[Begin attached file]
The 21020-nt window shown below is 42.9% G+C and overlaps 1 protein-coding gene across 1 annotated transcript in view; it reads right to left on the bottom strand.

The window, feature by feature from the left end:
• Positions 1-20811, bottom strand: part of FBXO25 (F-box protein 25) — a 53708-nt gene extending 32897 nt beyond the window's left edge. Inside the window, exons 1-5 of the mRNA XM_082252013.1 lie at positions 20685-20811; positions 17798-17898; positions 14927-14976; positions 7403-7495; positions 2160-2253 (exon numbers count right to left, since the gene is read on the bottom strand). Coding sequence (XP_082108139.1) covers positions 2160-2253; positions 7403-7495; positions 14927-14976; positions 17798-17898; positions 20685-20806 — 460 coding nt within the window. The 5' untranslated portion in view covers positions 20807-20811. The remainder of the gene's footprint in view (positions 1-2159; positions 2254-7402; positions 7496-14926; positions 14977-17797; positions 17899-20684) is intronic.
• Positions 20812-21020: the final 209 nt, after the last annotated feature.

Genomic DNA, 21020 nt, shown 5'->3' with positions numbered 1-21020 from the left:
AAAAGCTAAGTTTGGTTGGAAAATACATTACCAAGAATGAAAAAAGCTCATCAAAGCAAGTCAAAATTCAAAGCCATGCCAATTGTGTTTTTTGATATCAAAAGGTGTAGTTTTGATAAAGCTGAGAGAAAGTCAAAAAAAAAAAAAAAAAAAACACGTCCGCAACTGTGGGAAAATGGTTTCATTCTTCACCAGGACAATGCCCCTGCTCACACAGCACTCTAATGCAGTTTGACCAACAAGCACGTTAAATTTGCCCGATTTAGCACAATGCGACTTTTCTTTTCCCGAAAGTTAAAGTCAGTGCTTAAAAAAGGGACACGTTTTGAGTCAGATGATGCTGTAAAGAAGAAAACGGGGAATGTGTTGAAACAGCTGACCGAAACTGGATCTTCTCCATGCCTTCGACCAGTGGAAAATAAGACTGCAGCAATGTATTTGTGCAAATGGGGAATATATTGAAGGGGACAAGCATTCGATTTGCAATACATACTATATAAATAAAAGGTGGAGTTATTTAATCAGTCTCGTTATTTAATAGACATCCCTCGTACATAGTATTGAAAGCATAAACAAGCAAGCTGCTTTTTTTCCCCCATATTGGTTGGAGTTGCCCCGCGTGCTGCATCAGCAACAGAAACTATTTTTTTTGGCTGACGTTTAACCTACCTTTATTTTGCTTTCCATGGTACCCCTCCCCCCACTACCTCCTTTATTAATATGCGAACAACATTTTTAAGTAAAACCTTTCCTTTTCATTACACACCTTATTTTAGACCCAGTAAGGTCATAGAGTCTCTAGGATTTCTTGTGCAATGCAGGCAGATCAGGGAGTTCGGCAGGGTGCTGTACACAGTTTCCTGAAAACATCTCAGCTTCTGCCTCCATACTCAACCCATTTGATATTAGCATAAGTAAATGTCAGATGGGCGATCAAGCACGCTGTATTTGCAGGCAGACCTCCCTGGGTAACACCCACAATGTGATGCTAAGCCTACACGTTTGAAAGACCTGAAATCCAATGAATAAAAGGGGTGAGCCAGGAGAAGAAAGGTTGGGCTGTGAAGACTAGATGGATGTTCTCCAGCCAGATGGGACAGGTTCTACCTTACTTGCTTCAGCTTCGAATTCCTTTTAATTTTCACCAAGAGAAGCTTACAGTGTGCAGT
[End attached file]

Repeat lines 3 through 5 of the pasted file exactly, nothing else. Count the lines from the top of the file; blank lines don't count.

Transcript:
• Positions 1-20811, bottom strand: part of FBXO25 (F-box protein 25) — a 53708-nt gene extending 32897 nt beyond the window's left edge. Inside the window, exons 1-5 of the mRNA XM_082252013.1 lie at positions 20685-20811; positions 17798-17898; positions 14927-14976; positions 7403-7495; positions 2160-2253 (exon numbers count right to left, since the gene is read on the bottom strand). Coding sequence (XP_082108139.1) covers positions 2160-2253; positions 7403-7495; positions 14927-14976; positions 17798-17898; positions 20685-20806 — 460 coding nt within the window. The 5' untranslated portion in view covers positions 20807-20811. The remainder of the gene's footprint in view (positions 1-2159; positions 2254-7402; positions 7496-14926; positions 14977-17797; positions 17899-20684) is intronic.
• Positions 20812-21020: the final 209 nt, after the last annotated feature.

Genomic DNA, 21020 nt, shown 5'->3' with positions numbered 1-21020 from the left: